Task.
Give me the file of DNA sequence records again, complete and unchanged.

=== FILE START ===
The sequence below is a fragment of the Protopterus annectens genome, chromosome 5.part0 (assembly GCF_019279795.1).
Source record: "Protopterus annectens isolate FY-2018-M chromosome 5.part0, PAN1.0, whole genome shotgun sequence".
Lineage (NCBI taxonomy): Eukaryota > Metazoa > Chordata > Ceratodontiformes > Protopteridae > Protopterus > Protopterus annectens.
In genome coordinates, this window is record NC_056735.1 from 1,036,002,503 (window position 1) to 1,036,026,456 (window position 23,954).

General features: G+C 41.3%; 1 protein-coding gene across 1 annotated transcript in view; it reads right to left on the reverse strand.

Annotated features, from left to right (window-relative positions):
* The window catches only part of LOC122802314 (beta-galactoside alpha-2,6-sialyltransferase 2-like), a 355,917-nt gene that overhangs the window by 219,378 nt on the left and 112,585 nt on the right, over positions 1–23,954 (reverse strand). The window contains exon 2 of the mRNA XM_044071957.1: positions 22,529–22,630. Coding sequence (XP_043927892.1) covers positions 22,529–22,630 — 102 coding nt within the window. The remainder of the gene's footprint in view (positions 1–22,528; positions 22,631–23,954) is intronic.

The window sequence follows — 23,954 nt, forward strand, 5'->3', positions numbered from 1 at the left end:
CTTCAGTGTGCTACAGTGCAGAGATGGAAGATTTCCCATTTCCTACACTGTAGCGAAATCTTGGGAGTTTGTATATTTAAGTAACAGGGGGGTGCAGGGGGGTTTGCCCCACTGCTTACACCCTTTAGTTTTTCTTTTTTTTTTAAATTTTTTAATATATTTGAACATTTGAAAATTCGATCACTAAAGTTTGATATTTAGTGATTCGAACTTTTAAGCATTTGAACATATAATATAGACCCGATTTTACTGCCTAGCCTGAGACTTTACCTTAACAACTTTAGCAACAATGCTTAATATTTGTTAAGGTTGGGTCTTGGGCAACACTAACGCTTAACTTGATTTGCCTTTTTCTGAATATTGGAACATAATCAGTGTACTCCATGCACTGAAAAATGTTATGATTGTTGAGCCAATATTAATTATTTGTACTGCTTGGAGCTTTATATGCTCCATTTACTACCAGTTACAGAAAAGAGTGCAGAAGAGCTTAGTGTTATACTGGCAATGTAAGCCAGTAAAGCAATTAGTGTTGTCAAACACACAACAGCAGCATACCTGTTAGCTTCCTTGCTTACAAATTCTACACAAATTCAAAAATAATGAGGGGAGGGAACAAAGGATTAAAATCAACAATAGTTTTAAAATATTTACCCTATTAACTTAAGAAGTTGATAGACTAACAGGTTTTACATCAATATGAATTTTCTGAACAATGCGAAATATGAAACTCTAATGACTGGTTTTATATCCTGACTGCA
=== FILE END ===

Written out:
The sequence below is a fragment of the Protopterus annectens genome, chromosome 5.part0 (assembly GCF_019279795.1).
Source record: "Protopterus annectens isolate FY-2018-M chromosome 5.part0, PAN1.0, whole genome shotgun sequence".
Lineage (NCBI taxonomy): Eukaryota > Metazoa > Chordata > Ceratodontiformes > Protopteridae > Protopterus > Protopterus annectens.
In genome coordinates, this window is record NC_056735.1 from 1,036,002,503 (window position 1) to 1,036,026,456 (window position 23,954).

General features: G+C 41.3%; 1 protein-coding gene across 1 annotated transcript in view; it reads right to left on the reverse strand.

Annotated features, from left to right (window-relative positions):
* The window catches only part of LOC122802314 (beta-galactoside alpha-2,6-sialyltransferase 2-like), a 355,917-nt gene that overhangs the window by 219,378 nt on the left and 112,585 nt on the right, over positions 1–23,954 (reverse strand). The window contains exon 2 of the mRNA XM_044071957.1: positions 22,529–22,630. Coding sequence (XP_043927892.1) covers positions 22,529–22,630 — 102 coding nt within the window. The remainder of the gene's footprint in view (positions 1–22,528; positions 22,631–23,954) is intronic.

The window sequence follows — 23,954 nt, forward strand, 5'->3', positions numbered from 1 at the left end:
CTTCAGTGTGCTACAGTGCAGAGATGGAAGATTTCCCATTTCCTACACTGTAGCGAAATCTTGGGAGTTTGTATATTTAAGTAACAGGGGGGTGCAGGGGGGTTTGCCCCACTGCTTACACCCTTTAGTTTTTCTTTTTTTTTTAAATTTTTTAATATATTTGAACATTTGAAAATTCGATCACTAAAGTTTGATATTTAGTGATTCGAACTTTTAAGCATTTGAACATATAATATAGACCCGATTTTACTGCCTAGCCTGAGACTTTACCTTAACAACTTTAGCAACAATGCTTAATATTTGTTAAGGTTGGGTCTTGGGCAACACTAACGCTTAACTTGATTTGCCTTTTTCTGAATATTGGAACATAATCAGTGTACTCCATGCACTGAAAAATGTTATGATTGTTGAGCCAATATTAATTATTTGTACTGCTTGGAGCTTTATATGCTCCATTTACTACCAGTTACAGAAAAGAGTGCAGAAGAGCTTAGTGTTATACTGGCAATGTAAGCCAGTAAAGCAATTAGTGTTGTCAAACACACAACAGCAGCATACCTGTTAGCTTCCTTGCTTACAAATTCTACACAAATTCAAAAATAATGAGGGGAGGGAACAAAGGATTAAAATCAACAATAGTTTTAAAATATTTACCCTATTAACTTAAGAAGTTGATAGACTAACAGGTTTTACATCAATATGAATTTTCTGAACAATGCGAAATATGAAACTCTAATGACTGGTTTTATATCCTGACTGCA